Though he hails from a later era — not to mention East Germany — Gerhard Richter’s massive “Abstraktes Bild (712)” (1990), sold to a telephone bidder for $17,442,500 (est. unpublished, but in excess of $16 million). It was one of five works carrying a financial guarantee, in this case backed by a so-called third party.
With kudos assured for the likes of Pollock, Rothko, and Bacon, there was also deserved applause for Andy Warhol, whose wide-ranging sweep of Disaster paintings made a big impression on buyers, accounting for $54 million of the evening’s take. Topping that impressive list was “Suicide,” Warhol’s unique silkscreen print on paper — yes, not canvas — from 1964, depicting an appropriated newswire photograph of a figure jumping from a high-rise building. Measuring just 40-by-30-inches, this grim work elicited explosive bidding. It finally sold to New York private dealer Philippe Segalot for $16,322,500. It last sold at auction at Sotheby's New York in November 1992 for $132,000.
Asked about the price it fetched tonight, Jose Mugrabi, in his typical Warhol fan way, said, “People are looking for trophies and this was a super-trophy. What can I tell you? It’s one of the best works of Andy Warhol.”
Another Warhol, “Cagney” (1964), featured the titular tough guy screen legend brandishing a machine gun, which sold for $6,578,500 (est. $4.5-6.5 million) to New York/London dealers Eykyn Maclean. The dealer duo also underbid Warhol’s “The Kiss (Bela Lugosi),” another unique silkscreen print on paper from 1963 that sold for $9,266,500 (est. $4.5-6.5 million).
Those meteoric prices on paper made Warhol’s early Disaster painting, “Green Disaster (green Disaster Twice” (1963), listed in the artist’s catalogue raisonne as the first of the so-called car crash paintings, a relative bargain at $15,202,500 (est. $6-8 million). It sold to storied collector Peter Brant.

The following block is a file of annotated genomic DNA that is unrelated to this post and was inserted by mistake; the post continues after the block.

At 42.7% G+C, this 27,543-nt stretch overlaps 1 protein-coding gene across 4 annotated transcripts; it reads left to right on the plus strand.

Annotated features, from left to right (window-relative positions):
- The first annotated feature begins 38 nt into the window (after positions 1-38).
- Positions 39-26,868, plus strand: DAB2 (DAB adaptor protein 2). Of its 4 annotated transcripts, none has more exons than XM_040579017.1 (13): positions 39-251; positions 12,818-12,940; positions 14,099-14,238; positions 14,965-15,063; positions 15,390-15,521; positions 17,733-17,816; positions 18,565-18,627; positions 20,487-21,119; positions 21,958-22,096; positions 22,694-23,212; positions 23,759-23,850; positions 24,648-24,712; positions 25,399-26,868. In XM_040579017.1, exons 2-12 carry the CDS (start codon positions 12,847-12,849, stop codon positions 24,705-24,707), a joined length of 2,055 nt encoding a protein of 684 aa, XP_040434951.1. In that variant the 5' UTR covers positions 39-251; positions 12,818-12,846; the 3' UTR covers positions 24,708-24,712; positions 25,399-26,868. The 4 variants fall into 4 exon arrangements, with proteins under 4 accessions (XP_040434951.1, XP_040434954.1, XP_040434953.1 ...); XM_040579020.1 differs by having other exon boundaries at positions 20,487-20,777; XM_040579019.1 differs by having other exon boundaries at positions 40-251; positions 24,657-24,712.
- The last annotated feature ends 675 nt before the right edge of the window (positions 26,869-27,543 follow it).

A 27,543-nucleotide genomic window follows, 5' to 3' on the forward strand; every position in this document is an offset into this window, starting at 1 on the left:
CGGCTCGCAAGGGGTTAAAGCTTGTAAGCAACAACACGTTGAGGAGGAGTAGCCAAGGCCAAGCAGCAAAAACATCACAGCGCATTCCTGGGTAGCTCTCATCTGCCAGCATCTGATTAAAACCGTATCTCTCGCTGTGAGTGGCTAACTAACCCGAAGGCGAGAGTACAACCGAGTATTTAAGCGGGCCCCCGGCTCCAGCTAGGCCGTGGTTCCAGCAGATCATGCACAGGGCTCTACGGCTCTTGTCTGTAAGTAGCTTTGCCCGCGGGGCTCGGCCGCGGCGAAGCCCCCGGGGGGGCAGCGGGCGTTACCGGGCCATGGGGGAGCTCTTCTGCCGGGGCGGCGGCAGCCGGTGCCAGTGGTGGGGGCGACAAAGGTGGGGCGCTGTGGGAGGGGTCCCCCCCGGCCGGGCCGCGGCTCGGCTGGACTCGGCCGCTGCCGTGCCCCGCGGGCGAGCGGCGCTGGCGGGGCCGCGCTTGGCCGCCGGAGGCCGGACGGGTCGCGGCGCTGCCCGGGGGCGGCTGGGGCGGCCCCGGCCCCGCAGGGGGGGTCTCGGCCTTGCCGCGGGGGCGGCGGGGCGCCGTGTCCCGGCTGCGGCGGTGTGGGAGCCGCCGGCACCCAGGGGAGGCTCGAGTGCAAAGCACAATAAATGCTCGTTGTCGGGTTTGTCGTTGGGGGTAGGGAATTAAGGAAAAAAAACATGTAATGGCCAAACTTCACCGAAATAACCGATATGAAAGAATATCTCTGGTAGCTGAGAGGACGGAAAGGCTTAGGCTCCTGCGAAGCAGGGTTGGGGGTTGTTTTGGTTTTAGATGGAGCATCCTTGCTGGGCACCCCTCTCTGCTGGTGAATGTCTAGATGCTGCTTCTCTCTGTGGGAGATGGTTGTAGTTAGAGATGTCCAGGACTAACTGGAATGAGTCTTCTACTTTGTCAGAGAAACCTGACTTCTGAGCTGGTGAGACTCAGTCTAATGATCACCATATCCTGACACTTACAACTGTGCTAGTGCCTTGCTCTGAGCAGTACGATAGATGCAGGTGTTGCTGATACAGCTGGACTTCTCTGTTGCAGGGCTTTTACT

Buttonholed outside the salesroom, Brant observed, “There was a lot of work by Warhol offered tonight and there seems to be great demand for it.” Asked about the price he paid for the phthalo green disaster painting, which features the driver of the smashed convertible hanging horribly outside the passenger side, Brant said, “I didn’t think that was too expensive either.”
(Ironically, another early Warhol, “Troy,” featuring the serial visage of one-time tv/movie star Troy Donahue, from 1962, was withdrawn before the sale, apparently the victim of sparse market interest [est. $15-20 million].)
Speaking of growth spurts, Takashi Murakami's billboard-scaled “The Castle of Tin Tin” (1998), included in his traveling retrospective “©Murakami” in 2007-08, sold to a telephone bidder for $4,226,500 (est. $4-6 million). It was priced at approximately $25,000 when it sold to tonight's consignor at Blum & Poe in Los Angeles in 1999.
Another of the sale’s limited casualties: Ed Ruscha's darkly mysterious “Ship Talk” (1988), featuring a wide-angled view of three old-fashioned sailing ships, flopped at a chandelier bid $850,000 (est. $1-1.5 million). It last came up and sold at Christie's London last February (2012) for £769,250 ($1,206,855).
In the relatively sparse terrain of sub-million-dollar lot property, Wade Guyton’s brushstroke free, Epson ink jet printer on linen manufactured abstraction, “Untitled” (2007), sold for a record $782,500 (est. $500-700,000). Guyton is currently featured in a mid-career survey at the Whitney Museum of American Art. No doubt that temporary limelight has enhanced his market stature.
The evening action continues Wednesday at arch-rival Christie’s with what is expected to be another evening of art market fireworks.
Prices here include the buyer's premium tacked onto the hammer price: 25 percent up to and including $50,000; 20 percent up to and including $1 million; and 12 percent above $1 million.